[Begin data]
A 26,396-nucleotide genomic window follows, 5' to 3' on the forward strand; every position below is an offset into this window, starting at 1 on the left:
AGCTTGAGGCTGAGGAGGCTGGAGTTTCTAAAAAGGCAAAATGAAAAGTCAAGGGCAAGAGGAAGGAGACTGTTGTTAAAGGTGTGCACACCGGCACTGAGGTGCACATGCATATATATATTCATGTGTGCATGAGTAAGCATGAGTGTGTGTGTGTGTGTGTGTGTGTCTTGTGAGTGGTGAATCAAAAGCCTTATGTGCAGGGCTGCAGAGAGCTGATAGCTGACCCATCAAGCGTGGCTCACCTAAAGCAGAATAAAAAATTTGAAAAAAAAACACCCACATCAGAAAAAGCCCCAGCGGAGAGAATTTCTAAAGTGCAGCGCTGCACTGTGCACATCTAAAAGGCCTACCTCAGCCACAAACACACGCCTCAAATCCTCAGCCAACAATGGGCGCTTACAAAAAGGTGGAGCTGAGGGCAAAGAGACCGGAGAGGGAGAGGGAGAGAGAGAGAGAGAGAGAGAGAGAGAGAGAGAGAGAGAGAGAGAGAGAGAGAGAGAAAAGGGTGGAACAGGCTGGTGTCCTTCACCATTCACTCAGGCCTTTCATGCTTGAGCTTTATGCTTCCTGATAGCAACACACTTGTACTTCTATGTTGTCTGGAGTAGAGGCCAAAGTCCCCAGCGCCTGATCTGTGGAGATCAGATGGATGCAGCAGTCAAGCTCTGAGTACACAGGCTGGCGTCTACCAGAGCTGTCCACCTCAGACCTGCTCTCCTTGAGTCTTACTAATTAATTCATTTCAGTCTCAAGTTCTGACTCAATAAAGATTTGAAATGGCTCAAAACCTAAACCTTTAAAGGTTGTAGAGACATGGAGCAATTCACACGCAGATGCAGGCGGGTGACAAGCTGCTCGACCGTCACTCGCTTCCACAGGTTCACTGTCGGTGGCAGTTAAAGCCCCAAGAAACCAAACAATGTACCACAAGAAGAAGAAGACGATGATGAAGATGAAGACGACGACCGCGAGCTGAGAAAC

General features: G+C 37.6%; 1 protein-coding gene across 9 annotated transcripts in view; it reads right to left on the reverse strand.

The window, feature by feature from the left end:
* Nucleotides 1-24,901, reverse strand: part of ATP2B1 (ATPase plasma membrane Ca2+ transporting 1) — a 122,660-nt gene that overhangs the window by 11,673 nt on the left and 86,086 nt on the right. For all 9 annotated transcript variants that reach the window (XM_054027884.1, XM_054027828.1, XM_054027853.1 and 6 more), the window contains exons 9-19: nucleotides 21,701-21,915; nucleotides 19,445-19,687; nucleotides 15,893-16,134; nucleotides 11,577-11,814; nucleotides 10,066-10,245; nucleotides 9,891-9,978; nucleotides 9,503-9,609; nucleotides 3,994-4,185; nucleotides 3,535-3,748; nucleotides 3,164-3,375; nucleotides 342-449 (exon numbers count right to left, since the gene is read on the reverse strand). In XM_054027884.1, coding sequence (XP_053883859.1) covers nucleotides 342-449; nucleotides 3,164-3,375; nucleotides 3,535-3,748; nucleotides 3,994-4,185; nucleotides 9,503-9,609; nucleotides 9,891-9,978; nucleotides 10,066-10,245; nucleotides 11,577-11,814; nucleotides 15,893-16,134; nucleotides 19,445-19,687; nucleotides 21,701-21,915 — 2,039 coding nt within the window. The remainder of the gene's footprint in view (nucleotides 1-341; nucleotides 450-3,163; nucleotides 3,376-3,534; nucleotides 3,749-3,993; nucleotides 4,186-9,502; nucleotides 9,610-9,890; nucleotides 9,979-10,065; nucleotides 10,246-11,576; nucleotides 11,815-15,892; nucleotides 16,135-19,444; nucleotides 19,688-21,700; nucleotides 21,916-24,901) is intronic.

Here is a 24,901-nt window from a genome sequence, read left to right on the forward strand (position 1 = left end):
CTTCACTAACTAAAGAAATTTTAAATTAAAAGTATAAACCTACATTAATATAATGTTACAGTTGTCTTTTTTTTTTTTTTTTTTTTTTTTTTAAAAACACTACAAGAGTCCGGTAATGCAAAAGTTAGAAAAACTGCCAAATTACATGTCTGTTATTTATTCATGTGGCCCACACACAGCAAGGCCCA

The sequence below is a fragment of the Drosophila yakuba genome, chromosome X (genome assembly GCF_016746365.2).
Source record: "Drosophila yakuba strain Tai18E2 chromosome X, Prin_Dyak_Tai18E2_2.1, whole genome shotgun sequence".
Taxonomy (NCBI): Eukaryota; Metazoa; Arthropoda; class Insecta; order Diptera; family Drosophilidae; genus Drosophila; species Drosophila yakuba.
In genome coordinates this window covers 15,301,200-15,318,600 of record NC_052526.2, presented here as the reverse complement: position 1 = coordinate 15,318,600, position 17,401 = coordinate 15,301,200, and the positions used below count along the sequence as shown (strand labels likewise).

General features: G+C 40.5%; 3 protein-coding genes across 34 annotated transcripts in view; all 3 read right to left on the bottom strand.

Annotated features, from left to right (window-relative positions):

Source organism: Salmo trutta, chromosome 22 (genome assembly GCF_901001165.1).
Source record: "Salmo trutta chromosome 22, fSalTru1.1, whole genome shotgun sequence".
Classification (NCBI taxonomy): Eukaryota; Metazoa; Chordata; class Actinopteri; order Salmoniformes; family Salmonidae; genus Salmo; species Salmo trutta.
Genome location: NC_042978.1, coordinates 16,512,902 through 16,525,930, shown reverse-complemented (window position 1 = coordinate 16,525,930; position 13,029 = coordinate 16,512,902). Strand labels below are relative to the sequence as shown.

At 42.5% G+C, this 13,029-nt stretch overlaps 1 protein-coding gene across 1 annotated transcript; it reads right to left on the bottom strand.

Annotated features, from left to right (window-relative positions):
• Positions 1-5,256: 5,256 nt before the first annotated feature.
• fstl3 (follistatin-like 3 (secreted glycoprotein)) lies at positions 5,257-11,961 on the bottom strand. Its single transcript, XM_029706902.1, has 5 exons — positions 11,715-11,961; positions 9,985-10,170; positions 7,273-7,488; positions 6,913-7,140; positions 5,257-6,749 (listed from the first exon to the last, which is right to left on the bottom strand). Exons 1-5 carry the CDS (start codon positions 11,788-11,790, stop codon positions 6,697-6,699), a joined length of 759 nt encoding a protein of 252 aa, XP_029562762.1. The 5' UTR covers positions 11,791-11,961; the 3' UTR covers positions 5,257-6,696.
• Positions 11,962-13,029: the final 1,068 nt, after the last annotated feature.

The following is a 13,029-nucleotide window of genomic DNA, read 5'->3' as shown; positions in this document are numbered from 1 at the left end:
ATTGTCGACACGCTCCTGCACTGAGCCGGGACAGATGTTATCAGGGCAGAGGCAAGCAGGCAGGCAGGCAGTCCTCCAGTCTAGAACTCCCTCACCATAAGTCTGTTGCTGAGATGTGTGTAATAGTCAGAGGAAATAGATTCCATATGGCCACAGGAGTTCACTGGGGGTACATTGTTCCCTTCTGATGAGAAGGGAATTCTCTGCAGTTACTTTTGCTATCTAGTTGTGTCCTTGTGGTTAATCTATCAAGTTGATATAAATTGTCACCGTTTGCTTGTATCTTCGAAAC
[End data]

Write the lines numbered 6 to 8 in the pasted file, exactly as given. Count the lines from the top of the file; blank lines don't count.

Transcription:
Here is a 24,901-nt window from a genome sequence, read left to right on the forward strand (position 1 = left end):
CTTCACTAACTAAAGAAATTTTAAATTAAAAGTATAAACCTACATTAATATAATGTTACAGTTGTCTTTTTTTTTTTTTTTTTTTTTTTTTTAAAAACACTACAAGAGTCCGGTAATGCAAAAGTTAGAAAAACTGCCAAATTACATGTCTGTTATTTATTCATGTGGCCCACACACAGCAAGGCCCA

The sequence below is a fragment of the Drosophila yakuba genome, chromosome X (genome assembly GCF_016746365.2).